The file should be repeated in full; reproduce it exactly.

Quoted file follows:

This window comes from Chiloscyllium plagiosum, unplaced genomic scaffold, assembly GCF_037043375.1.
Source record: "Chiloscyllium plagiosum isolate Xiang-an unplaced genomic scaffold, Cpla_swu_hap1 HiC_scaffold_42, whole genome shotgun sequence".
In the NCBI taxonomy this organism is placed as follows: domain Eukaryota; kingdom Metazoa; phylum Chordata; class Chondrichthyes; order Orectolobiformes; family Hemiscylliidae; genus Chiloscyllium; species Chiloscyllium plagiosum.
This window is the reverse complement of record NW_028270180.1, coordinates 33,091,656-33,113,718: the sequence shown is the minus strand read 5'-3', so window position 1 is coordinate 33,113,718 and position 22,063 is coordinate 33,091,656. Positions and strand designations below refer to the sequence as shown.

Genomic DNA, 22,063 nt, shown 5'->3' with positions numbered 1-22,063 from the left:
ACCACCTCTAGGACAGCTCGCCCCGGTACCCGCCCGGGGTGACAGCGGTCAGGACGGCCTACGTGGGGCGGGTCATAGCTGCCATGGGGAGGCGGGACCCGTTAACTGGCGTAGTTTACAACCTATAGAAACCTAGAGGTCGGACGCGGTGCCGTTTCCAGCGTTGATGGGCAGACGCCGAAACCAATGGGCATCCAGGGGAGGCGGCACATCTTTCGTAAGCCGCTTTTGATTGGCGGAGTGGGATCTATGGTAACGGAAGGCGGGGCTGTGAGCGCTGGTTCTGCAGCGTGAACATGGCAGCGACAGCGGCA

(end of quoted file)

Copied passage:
This window comes from Chiloscyllium plagiosum, unplaced genomic scaffold, assembly GCF_037043375.1.
Source record: "Chiloscyllium plagiosum isolate Xiang-an unplaced genomic scaffold, Cpla_swu_hap1 HiC_scaffold_42, whole genome shotgun sequence".
In the NCBI taxonomy this organism is placed as follows: domain Eukaryota; kingdom Metazoa; phylum Chordata; class Chondrichthyes; order Orectolobiformes; family Hemiscylliidae; genus Chiloscyllium; species Chiloscyllium plagiosum.
This window is the reverse complement of record NW_028270180.1, coordinates 33,091,656-33,113,718: the sequence shown is the minus strand read 5'-3', so window position 1 is coordinate 33,113,718 and position 22,063 is coordinate 33,091,656. Positions and strand designations below refer to the sequence as shown.

Genomic DNA, 22,063 nt, shown 5'->3' with positions numbered 1-22,063 from the left:
ACCACCTCTAGGACAGCTCGCCCCGGTACCCGCCCGGGGTGACAGCGGTCAGGACGGCCTACGTGGGGCGGGTCATAGCTGCCATGGGGAGGCGGGACCCGTTAACTGGCGTAGTTTACAACCTATAGAAACCTAGAGGTCGGACGCGGTGCCGTTTCCAGCGTTGATGGGCAGACGCCGAAACCAATGGGCATCCAGGGGAGGCGGCACATCTTTCGTAAGCCGCTTTTGATTGGCGGAGTGGGATCTATGGTAACGGAAGGCGGGGCTGTGAGCGCTGGTTCTGCAGCGTGAACATGGCAGCGACAGCGGCA